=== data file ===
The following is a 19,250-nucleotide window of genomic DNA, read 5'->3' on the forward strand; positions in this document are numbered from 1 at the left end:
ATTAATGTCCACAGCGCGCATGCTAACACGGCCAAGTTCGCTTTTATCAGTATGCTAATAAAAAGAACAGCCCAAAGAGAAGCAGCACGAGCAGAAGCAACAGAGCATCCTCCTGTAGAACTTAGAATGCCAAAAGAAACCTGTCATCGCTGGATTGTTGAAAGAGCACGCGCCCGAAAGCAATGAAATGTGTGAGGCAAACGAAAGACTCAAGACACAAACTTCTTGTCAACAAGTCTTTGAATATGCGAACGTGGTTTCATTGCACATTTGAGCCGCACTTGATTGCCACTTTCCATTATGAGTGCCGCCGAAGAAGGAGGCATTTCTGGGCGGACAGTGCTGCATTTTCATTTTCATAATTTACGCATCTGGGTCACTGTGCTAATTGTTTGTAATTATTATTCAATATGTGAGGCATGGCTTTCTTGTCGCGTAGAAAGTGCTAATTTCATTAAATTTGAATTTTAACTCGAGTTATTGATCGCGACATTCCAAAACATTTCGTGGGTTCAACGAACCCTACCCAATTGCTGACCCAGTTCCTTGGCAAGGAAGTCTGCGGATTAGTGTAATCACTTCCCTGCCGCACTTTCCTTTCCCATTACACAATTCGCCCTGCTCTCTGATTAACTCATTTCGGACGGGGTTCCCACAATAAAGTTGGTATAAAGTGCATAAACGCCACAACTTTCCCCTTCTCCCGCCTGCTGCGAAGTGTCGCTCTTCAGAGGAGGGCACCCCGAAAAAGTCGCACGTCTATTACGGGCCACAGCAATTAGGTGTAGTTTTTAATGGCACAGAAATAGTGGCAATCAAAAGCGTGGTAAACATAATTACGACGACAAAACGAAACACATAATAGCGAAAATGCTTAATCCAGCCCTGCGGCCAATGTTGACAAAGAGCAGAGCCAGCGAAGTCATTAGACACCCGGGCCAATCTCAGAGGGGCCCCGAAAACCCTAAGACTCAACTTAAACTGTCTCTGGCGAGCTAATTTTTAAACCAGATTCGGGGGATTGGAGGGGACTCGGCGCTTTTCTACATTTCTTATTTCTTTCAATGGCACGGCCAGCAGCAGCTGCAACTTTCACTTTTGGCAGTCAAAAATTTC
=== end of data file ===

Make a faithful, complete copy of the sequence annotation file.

The following is a 19,250-nucleotide window of genomic DNA, read 5'->3' on the forward strand; positions in this document are numbered from 1 at the left end:
ATTAATGTCCACAGCGCGCATGCTAACACGGCCAAGTTCGCTTTTATCAGTATGCTAATAAAAAGAACAGCCCAAAGAGAAGCAGCACGAGCAGAAGCAACAGAGCATCCTCCTGTAGAACTTAGAATGCCAAAAGAAACCTGTCATCGCTGGATTGTTGAAAGAGCACGCGCCCGAAAGCAATGAAATGTGTGAGGCAAACGAAAGACTCAAGACACAAACTTCTTGTCAACAAGTCTTTGAATATGCGAACGTGGTTTCATTGCACATTTGAGCCGCACTTGATTGCCACTTTCCATTATGAGTGCCGCCGAAGAAGGAGGCATTTCTGGGCGGACAGTGCTGCATTTTCATTTTCATAATTTACGCATCTGGGTCACTGTGCTAATTGTTTGTAATTATTATTCAATATGTGAGGCATGGCTTTCTTGTCGCGTAGAAAGTGCTAATTTCATTAAATTTGAATTTTAACTCGAGTTATTGATCGCGACATTCCAAAACATTTCGTGGGTTCAACGAACCCTACCCAATTGCTGACCCAGTTCCTTGGCAAGGAAGTCTGCGGATTAGTGTAATCACTTCCCTGCCGCACTTTCCTTTCCCATTACACAATTCGCCCTGCTCTCTGATTAACTCATTTCGGACGGGGTTCCCACAATAAAGTTGGTATAAAGTGCATAAACGCCACAACTTTCCCCTTCTCCCGCCTGCTGCGAAGTGTCGCTCTTCAGAGGAGGGCACCCCGAAAAAGTCGCACGTCTATTACGGGCCACAGCAATTAGGTGTAGTTTTTAATGGCACAGAAATAGTGGCAATCAAAAGCGTGGTAAACATAATTACGACGACAAAACGAAACACATAATAGCGAAAATGCTTAATCCAGCCCTGCGGCCAATGTTGACAAAGAGCAGAGCCAGCGAAGTCATTAGACACCCGGGCCAATCTCAGAGGGGCCCCGAAAACCCTAAGACTCAACTTAAACTGTCTCTGGCGAGCTAATTTTTAAACCAGATTCGGGGGATTGGAGGGGACTCGGCGCTTTTCTACATTTCTTATTTCTTTCAATGGCACGGCCAGCAGCAGCTGCAACTTTCACTTTTGGCAGTCAAAAATTTC